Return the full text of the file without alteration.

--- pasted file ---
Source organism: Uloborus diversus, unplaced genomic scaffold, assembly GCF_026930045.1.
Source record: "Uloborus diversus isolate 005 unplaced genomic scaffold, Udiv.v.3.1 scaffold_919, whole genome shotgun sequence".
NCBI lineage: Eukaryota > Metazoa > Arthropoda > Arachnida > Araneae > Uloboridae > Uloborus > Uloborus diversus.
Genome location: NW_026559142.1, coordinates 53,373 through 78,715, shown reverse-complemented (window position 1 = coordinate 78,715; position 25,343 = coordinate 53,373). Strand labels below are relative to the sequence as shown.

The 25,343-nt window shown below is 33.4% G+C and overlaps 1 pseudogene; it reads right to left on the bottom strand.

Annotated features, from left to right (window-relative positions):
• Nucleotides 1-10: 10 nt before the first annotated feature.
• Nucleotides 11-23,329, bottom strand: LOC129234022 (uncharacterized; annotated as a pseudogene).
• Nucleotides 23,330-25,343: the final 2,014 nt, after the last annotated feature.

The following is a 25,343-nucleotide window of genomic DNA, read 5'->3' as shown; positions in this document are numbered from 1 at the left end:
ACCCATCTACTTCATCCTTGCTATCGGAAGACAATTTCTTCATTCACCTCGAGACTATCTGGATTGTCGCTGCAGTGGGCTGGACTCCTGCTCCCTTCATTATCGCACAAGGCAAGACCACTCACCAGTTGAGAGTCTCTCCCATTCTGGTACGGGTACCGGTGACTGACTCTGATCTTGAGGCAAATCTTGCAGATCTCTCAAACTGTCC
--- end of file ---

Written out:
Source organism: Uloborus diversus, unplaced genomic scaffold, assembly GCF_026930045.1.
Source record: "Uloborus diversus isolate 005 unplaced genomic scaffold, Udiv.v.3.1 scaffold_919, whole genome shotgun sequence".
NCBI lineage: Eukaryota > Metazoa > Arthropoda > Arachnida > Araneae > Uloboridae > Uloborus > Uloborus diversus.
Genome location: NW_026559142.1, coordinates 53,373 through 78,715, shown reverse-complemented (window position 1 = coordinate 78,715; position 25,343 = coordinate 53,373). Strand labels below are relative to the sequence as shown.

The 25,343-nt window shown below is 33.4% G+C and overlaps 1 pseudogene; it reads right to left on the bottom strand.

Annotated features, from left to right (window-relative positions):
• Nucleotides 1-10: 10 nt before the first annotated feature.
• Nucleotides 11-23,329, bottom strand: LOC129234022 (uncharacterized; annotated as a pseudogene).
• Nucleotides 23,330-25,343: the final 2,014 nt, after the last annotated feature.

The following is a 25,343-nucleotide window of genomic DNA, read 5'->3' as shown; positions in this document are numbered from 1 at the left end:
ACCCATCTACTTCATCCTTGCTATCGGAAGACAATTTCTTCATTCACCTCGAGACTATCTGGATTGTCGCTGCAGTGGGCTGGACTCCTGCTCCCTTCATTATCGCACAAGGCAAGACCACTCACCAGTTGAGAGTCTCTCCCATTCTGGTACGGGTACCGGTGACTGACTCTGATCTTGAGGCAAATCTTGCAGATCTCTCAAACTGTCC